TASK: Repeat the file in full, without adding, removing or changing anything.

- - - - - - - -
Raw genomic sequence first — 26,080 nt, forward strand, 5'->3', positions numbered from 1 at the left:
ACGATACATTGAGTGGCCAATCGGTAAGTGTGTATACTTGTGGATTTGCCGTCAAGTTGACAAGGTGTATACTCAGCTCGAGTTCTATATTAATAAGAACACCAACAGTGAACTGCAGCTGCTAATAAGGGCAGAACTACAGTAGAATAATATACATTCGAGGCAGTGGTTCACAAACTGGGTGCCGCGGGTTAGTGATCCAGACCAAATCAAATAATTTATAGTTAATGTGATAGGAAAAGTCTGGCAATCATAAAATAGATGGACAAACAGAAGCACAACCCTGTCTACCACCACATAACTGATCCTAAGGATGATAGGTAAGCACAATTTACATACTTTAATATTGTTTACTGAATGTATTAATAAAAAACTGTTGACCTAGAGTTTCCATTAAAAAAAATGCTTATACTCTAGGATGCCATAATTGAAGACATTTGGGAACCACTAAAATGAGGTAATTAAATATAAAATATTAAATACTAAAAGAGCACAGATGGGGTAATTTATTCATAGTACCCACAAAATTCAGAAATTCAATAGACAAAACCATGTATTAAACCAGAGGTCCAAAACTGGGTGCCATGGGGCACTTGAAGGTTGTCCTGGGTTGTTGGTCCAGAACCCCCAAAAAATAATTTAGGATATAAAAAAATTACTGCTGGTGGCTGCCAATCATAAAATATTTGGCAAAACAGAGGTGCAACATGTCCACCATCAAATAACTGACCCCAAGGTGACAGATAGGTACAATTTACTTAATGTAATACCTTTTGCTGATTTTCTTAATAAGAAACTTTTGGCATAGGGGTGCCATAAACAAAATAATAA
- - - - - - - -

Raw genomic sequence first — 26,080 nt, forward strand, 5'->3', positions numbered from 1 at the left:
ACGATACATTGAGTGGCCAATCGGTAAGTGTGTATACTTGTGGATTTGCCGTCAAGTTGACAAGGTGTATACTCAGCTCGAGTTCTATATTAATAAGAACACCAACAGTGAACTGCAGCTGCTAATAAGGGCAGAACTACAGTAGAATAATATACATTCGAGGCAGTGGTTCACAAACTGGGTGCCGCGGGTTAGTGATCCAGACCAAATCAAATAATTTATAGTTAATGTGATAGGAAAAGTCTGGCAATCATAAAATAGATGGACAAACAGAAGCACAACCCTGTCTACCACCACATAACTGATCCTAAGGATGATAGGTAAGCACAATTTACATACTTTAATATTGTTTACTGAATGTATTAATAAAAAACTGTTGACCTAGAGTTTCCATTAAAAAAAATGCTTATACTCTAGGATGCCATAATTGAAGACATTTGGGAACCACTAAAATGAGGTAATTAAATATAAAATATTAAATACTAAAAGAGCACAGATGGGGTAATTTATTCATAGTACCCACAAAATTCAGAAATTCAATAGACAAAACCATGTATTAAACCAGAGGTCCAAAACTGGGTGCCATGGGGCACTTGAAGGTTGTCCTGGGTTGTTGGTCCAGAACCCCCAAAAAATAATTTAGGATATAAAAAAATTACTGCTGGTGGCTGCCAATCATAAAATATTTGGCAAAACAGAGGTGCAACATGTCCACCATCAAATAACTGACCCCAAGGTGACAGATAGGTACAATTTACTTAATGTAATACCTTTTGCTGATTTTCTTAATAAGAAACTTTTGGCATAGGGGTGCCATAAACAAAATAATAA